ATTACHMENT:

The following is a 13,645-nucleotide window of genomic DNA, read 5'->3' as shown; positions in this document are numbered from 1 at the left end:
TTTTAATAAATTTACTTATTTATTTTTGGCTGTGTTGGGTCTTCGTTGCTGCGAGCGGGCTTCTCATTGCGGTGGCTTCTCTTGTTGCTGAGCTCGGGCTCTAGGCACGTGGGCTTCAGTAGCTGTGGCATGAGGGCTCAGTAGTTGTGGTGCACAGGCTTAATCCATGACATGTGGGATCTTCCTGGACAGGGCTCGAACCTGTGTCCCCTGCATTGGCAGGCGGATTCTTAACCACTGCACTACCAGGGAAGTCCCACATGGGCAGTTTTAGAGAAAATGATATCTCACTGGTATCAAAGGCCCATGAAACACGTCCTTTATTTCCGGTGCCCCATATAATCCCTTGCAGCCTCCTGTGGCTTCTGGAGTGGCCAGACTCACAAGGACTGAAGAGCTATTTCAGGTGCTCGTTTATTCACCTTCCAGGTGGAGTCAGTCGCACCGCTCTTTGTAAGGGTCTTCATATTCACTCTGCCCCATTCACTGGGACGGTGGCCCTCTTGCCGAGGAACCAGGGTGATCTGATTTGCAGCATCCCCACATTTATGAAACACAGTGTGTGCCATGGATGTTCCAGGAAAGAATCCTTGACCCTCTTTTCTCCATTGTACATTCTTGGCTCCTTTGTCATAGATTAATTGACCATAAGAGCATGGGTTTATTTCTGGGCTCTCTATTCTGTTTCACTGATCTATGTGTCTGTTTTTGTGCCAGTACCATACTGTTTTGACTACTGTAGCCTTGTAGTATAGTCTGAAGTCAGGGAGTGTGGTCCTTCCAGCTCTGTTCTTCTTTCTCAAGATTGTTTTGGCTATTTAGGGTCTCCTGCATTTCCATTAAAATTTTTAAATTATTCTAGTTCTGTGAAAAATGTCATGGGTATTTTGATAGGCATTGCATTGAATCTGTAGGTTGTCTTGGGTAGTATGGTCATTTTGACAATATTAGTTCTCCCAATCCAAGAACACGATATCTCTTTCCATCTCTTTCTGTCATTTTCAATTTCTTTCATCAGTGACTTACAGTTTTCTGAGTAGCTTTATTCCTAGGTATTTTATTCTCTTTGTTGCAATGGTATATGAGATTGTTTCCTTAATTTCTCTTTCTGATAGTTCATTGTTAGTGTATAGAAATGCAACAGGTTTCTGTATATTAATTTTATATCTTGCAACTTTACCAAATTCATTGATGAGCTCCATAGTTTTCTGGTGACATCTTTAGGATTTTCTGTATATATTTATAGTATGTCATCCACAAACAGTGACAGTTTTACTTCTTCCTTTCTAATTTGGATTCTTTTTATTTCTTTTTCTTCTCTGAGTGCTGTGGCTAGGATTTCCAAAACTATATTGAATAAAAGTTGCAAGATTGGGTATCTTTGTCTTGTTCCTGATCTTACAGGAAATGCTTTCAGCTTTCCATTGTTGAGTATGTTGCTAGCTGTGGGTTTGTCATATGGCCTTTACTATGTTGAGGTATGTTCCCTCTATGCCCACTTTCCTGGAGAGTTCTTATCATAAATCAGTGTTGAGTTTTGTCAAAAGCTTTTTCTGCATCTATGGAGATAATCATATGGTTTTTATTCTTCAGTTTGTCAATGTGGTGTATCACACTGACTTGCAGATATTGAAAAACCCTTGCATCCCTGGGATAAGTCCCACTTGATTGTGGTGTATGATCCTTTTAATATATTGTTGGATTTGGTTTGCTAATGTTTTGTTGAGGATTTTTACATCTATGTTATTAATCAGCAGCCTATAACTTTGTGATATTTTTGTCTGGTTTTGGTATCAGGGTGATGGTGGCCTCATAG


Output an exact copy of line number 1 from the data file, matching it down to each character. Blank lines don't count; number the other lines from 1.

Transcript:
The following is a 13,645-nucleotide window of genomic DNA, read 5'->3' as shown; positions in this document are numbered from 1 at the left end: